A MODEL EMPLOYEE: Laurice Zwicker of Melrose was recently honored for 30 years of employment at the American Red Cross.
She started volunteering as a receptionist for the Red Cross in 1978. About five years later, she was offered a full-time job at the Melrose office, where she has worked since.
Zwicker has worked in blood services and also helped support the military. She is currently working for the Ames Relief Fund, an endowed fund that works closely with private and public agencies to support the Red Cross mission in Melrose.
“Thirty years is no easy feat,” said Jarrett Barrios, CEO of the American Red Cross of Eastern Massachusetts.
“Laurice is a perfect example of someone who has dedicated herself to help fulfill our mission,” he said.
At a recent ceremony, Zwicker was presented with a special Red Cross pin, flowers, and a certificate of appreciation. Mayor Robert Dolan of Melrose gave her a citation from the city and thanked her for her many years of service.
The American Red Cross is a nonprofit that shelters, feeds, and provides emotional support to victims of disasters; supplies more than 40 percent of the nation’s blood; teaches skills that save lives; provides international humanitarian aid, and supports military members and their families.
The drive, sponsored by the Junior Beta Club, collected 1,968 perishable items and more than $350 in one week, surpassing all previous drives.
Led by guidance counselor Sherry Houle, the Junior Beta Club is a service-oriented honor society for seventh- and eighth-grade students.
“The group’s motto is to ‘Let us lead by serving others,’” said Houle. “These young men and women truly embraced that for this event with the way they got the whole school involved to give back to the community. It’s a credit to them and embodies the school’s mission.”
The Souper Bowl of Caring is a national initiative where youth across the country work to fight hunger and poverty in their own communities around the time of the Super Bowl football game.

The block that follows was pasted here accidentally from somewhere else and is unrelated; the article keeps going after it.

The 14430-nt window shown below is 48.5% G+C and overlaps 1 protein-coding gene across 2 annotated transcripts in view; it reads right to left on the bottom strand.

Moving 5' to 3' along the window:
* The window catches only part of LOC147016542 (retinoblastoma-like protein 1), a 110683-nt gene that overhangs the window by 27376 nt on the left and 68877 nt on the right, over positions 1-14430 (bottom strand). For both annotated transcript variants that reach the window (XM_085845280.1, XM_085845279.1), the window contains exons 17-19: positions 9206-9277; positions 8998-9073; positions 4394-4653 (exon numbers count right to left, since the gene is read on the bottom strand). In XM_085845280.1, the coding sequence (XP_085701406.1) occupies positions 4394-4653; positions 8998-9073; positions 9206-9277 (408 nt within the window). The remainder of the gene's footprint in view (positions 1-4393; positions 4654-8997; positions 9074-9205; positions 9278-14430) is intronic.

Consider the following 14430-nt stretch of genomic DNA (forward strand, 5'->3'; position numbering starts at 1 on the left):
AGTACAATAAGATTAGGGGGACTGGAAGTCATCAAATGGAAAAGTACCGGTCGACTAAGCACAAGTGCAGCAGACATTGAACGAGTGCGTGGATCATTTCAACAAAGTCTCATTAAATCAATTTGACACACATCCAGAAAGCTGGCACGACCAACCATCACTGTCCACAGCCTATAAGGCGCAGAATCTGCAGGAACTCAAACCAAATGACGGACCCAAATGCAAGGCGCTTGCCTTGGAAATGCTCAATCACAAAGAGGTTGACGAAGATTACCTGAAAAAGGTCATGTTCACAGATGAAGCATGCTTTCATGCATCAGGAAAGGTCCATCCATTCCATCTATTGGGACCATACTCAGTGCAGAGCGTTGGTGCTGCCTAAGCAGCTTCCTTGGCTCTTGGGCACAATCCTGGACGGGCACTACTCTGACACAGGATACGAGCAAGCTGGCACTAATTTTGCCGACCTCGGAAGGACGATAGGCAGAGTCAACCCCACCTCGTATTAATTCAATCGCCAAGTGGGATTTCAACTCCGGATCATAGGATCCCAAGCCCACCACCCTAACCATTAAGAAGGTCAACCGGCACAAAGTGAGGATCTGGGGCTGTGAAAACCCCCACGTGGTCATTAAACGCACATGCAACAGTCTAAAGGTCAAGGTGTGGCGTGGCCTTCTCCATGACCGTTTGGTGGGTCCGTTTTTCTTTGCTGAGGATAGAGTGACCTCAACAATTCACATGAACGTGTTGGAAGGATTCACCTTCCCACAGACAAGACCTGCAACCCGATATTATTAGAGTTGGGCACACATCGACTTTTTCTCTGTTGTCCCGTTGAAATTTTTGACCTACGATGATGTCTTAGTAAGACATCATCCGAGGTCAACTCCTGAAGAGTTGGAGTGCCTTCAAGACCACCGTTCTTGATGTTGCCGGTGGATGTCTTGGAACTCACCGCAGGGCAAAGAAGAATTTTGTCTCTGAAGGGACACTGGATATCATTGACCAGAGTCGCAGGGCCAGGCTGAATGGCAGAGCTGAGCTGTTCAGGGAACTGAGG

In the weeks leading up to or on Super Bowl Sunday, young people take up a collection, asking for $1 or one item of food for people in need. They give 100 percent of the donations directly to a local hunger-relief charity of their choice.
This is the academy’s fifth year participating in the event.
The Merrimack Valley Food Bank serves more than 500 families in Lowell, Billerica, and Tewksbury.
For more information about the Academy of Notre Dame, visit www.ndatyngsboro.org. For more on the food bank, visit mvfb.org.
WHO’S WHAT WHERE: Dr. Tamara Vesel, a nationally recognized specialist in pediatric palliative care, has joined Hospice of the North Shore & Greater Boston. Vesel previously was on the staff at Children’s Hospital Boston and the Dana-Farber Cancer Institute, where she was the director of the interdisciplinary pediatric palliative care fellowship program and a member of the pediatric advanced-care team. She will help the hospice further develop its pediatric programs. . . . Charlette M. Weeden has been promoted to senior vice president, chief financial officer, and treasurer at Haverhill Bank . She succeeds Patrick R. Dwyer, who retired after nearly 17 years with the bank. Weeden, of Haverhill, previously was vice president of finance. . . . Peter Steele of Winchester has joined Project Bread, the state’s leading antihunger organization, as an administrative associate to the Child Nutrition Outreach Program. He will help increase participation in two federal child nutrition programs: the National School Breakfast Program and the Summer Food Service Program. The nutrition outreach program works to ensure that kids have the healthy food they need to grow and learn effectively. With a focus on low-income communities, the team works with school nutrition directors, superintendents, principals, and other school personnel across the state to promote the benefits of childhood nutrition programs.